High-Yield, Junk Bond ETFs to Diversify A Fixed-Income Portfolio | ETF Trends

As part of a diversified fixed-income portfolio, investors may consider including a small tilt toward high-yield, junk-rated bond exchange traded funds.

“For strategic, long-term exposure to U.S. high-yield bonds, investors may consider e SPDR Barclays High Yield Bond ETF (NYSEArca: JNK) as a small core holding,” writes Morningstar strategist John Gabriel. “The fund can also serve as a tactical investment for the satellite portion of a diversified portfolio.”

While junk bond ETFs may provide attractive yields – JNK has a 6.12% 30-day SEC yield, investors should not go overboard with their exposure levels. High-yield bonds are still one of the most most volatile sections of the fixed-income market. [Use ETFs to Maintain Your Core Bond Exposure]

Nevertheless, high-yield bond ETFs can help diversify a portfolio. Junk bonds tend to be negatively correlated with government and aggregate bond portfolios. Additionally, high-yield debt may also hold up relatively well in a rising rate environment and provides a larger cushion against the negative effects of inflation.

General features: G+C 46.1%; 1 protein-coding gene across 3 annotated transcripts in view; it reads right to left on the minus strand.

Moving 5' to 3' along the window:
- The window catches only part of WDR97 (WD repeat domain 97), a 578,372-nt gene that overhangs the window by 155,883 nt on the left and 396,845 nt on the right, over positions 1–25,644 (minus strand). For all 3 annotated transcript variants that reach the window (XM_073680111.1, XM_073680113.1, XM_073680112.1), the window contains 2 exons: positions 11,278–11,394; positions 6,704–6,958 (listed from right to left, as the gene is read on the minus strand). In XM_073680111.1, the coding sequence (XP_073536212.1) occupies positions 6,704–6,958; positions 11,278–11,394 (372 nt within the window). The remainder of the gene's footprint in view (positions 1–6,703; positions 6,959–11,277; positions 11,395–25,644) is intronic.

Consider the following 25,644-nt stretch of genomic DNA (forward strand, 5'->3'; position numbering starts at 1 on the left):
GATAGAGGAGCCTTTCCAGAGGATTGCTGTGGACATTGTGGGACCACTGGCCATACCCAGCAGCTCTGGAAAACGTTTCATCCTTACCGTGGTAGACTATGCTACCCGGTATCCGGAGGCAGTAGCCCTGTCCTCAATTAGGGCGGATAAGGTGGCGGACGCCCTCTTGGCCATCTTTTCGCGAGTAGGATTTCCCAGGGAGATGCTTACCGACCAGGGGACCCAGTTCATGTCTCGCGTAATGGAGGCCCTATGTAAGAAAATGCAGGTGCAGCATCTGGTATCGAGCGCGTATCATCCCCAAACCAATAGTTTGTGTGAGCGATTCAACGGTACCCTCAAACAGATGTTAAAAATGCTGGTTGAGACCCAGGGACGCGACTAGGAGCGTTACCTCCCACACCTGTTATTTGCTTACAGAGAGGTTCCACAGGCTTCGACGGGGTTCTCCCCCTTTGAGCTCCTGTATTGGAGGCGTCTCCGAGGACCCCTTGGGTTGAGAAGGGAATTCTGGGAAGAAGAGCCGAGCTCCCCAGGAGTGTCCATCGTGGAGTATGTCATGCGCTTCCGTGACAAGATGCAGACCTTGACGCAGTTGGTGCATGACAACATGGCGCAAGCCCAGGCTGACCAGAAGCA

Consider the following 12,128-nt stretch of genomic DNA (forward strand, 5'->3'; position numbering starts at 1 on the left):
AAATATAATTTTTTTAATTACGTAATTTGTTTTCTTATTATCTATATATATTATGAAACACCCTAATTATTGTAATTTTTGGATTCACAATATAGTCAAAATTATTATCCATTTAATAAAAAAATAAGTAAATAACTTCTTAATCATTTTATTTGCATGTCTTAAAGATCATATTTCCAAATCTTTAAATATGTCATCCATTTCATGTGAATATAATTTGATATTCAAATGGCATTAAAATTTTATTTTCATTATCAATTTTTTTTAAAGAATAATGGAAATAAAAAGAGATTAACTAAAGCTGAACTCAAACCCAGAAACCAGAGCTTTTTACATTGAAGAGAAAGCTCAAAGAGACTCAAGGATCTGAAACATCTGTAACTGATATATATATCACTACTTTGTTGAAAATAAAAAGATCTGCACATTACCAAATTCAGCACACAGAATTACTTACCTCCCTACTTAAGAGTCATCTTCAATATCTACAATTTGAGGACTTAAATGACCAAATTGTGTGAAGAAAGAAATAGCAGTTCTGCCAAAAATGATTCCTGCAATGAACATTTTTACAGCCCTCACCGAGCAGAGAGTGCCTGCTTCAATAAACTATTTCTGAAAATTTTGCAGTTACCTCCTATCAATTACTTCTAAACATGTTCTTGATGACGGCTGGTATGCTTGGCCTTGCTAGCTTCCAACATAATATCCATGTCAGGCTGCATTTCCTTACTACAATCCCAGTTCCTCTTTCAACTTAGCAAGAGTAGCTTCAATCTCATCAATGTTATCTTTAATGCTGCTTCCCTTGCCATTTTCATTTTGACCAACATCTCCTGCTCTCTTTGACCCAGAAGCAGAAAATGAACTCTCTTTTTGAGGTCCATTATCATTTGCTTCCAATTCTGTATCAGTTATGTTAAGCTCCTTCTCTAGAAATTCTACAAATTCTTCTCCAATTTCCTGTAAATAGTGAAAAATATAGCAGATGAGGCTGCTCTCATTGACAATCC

“While rising rates and inflation tend to be the enemy of typical fixed-income securities, the high-yield bond asset class tends to outperform its fixed-income peers during such periods thanks to its stocklike returns and heavier dependence on business fundamentals,” Gabriel added.

Tactical investors may also capitalize on short-term trends with high=yield bonds and bolster income in a low-yield environment. However, Gabriel advises traders to look at the yield relative to U.S. Treasuries as a proper gauge of valuations – the difference between the two yields is known as the credit spread.

Lastly, investors should consider the average default rates in the space. According to Moody’s the average default rate for high-yield bonds is 4.8% since 1983. Over the past twelve months through October 2014, high-yield defaults were 2.4%. Rising default rates can also correspond with widening credit spreads.